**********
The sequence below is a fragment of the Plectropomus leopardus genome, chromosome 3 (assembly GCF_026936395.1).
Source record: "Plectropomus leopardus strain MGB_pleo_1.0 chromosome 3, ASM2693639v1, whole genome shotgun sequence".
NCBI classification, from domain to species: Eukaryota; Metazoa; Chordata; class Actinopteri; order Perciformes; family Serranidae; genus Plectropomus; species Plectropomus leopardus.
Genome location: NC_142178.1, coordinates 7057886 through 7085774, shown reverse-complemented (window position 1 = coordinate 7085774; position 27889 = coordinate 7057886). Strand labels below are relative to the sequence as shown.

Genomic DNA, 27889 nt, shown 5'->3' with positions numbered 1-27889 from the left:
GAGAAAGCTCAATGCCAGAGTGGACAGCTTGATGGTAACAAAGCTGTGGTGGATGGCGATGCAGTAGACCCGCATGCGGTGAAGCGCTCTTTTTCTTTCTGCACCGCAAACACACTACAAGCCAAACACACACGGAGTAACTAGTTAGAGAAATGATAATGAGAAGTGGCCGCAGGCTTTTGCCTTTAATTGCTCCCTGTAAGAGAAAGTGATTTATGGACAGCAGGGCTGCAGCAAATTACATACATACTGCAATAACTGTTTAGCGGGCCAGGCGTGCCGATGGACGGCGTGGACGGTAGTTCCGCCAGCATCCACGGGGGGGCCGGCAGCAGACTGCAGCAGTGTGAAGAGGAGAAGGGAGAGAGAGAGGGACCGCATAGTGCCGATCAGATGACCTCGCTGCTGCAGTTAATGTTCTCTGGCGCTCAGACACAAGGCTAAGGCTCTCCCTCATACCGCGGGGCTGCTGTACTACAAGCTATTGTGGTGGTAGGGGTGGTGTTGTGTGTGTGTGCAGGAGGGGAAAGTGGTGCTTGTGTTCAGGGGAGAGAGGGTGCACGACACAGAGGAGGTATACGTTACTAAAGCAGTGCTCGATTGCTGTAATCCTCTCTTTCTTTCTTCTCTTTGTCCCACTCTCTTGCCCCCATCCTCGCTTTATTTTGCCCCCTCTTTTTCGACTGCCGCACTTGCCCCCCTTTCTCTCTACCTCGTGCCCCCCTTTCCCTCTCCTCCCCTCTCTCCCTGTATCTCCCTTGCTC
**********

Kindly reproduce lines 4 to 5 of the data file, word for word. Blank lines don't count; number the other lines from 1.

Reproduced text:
Genome location: NC_142178.1, coordinates 7057886 through 7085774, shown reverse-complemented (window position 1 = coordinate 7085774; position 27889 = coordinate 7057886). Strand labels below are relative to the sequence as shown.

Genomic DNA, 27889 nt, shown 5'->3' with positions numbered 1-27889 from the left: